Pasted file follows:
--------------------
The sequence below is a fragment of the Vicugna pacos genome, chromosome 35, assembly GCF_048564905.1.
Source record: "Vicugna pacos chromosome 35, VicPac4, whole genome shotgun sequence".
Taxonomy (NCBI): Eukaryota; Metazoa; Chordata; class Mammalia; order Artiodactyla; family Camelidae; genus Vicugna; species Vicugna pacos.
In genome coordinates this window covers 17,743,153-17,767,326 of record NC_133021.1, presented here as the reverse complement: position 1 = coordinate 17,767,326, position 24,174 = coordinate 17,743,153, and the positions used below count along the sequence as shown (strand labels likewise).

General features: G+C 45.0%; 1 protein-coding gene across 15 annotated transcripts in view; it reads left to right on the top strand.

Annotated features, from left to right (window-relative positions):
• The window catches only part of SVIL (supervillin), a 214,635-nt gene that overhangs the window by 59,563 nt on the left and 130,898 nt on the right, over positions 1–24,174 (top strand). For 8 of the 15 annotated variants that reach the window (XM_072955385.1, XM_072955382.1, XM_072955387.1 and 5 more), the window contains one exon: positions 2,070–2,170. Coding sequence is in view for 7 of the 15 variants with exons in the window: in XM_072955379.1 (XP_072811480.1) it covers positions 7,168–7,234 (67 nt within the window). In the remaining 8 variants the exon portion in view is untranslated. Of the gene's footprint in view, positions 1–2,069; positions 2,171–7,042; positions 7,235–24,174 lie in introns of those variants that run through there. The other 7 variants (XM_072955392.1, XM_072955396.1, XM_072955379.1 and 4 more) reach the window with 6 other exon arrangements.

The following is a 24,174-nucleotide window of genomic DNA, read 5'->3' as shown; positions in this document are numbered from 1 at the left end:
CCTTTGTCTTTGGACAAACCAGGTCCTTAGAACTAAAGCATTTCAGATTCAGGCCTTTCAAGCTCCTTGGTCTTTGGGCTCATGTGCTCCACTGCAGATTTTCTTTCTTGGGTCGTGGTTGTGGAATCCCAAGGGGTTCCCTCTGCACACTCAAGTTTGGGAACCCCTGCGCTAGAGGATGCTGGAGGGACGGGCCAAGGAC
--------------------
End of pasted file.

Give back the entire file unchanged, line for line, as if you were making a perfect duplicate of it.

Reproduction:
The sequence below is a fragment of the Vicugna pacos genome, chromosome 35, assembly GCF_048564905.1.
Source record: "Vicugna pacos chromosome 35, VicPac4, whole genome shotgun sequence".
Taxonomy (NCBI): Eukaryota; Metazoa; Chordata; class Mammalia; order Artiodactyla; family Camelidae; genus Vicugna; species Vicugna pacos.
In genome coordinates this window covers 17,743,153-17,767,326 of record NC_133021.1, presented here as the reverse complement: position 1 = coordinate 17,767,326, position 24,174 = coordinate 17,743,153, and the positions used below count along the sequence as shown (strand labels likewise).

General features: G+C 45.0%; 1 protein-coding gene across 15 annotated transcripts in view; it reads left to right on the top strand.

Annotated features, from left to right (window-relative positions):
• The window catches only part of SVIL (supervillin), a 214,635-nt gene that overhangs the window by 59,563 nt on the left and 130,898 nt on the right, over positions 1–24,174 (top strand). For 8 of the 15 annotated variants that reach the window (XM_072955385.1, XM_072955382.1, XM_072955387.1 and 5 more), the window contains one exon: positions 2,070–2,170. Coding sequence is in view for 7 of the 15 variants with exons in the window: in XM_072955379.1 (XP_072811480.1) it covers positions 7,168–7,234 (67 nt within the window). In the remaining 8 variants the exon portion in view is untranslated. Of the gene's footprint in view, positions 1–2,069; positions 2,171–7,042; positions 7,235–24,174 lie in introns of those variants that run through there. The other 7 variants (XM_072955392.1, XM_072955396.1, XM_072955379.1 and 4 more) reach the window with 6 other exon arrangements.

The following is a 24,174-nucleotide window of genomic DNA, read 5'->3' as shown; positions in this document are numbered from 1 at the left end:
CCTTTGTCTTTGGACAAACCAGGTCCTTAGAACTAAAGCATTTCAGATTCAGGCCTTTCAAGCTCCTTGGTCTTTGGGCTCATGTGCTCCACTGCAGATTTTCTTTCTTGGGTCGTGGTTGTGGAATCCCAAGGGGTTCCCTCTGCACACTCAAGTTTGGGAACCCCTGCGCTAGAGGATGCTGGAGGGACGGGCCAAGGAC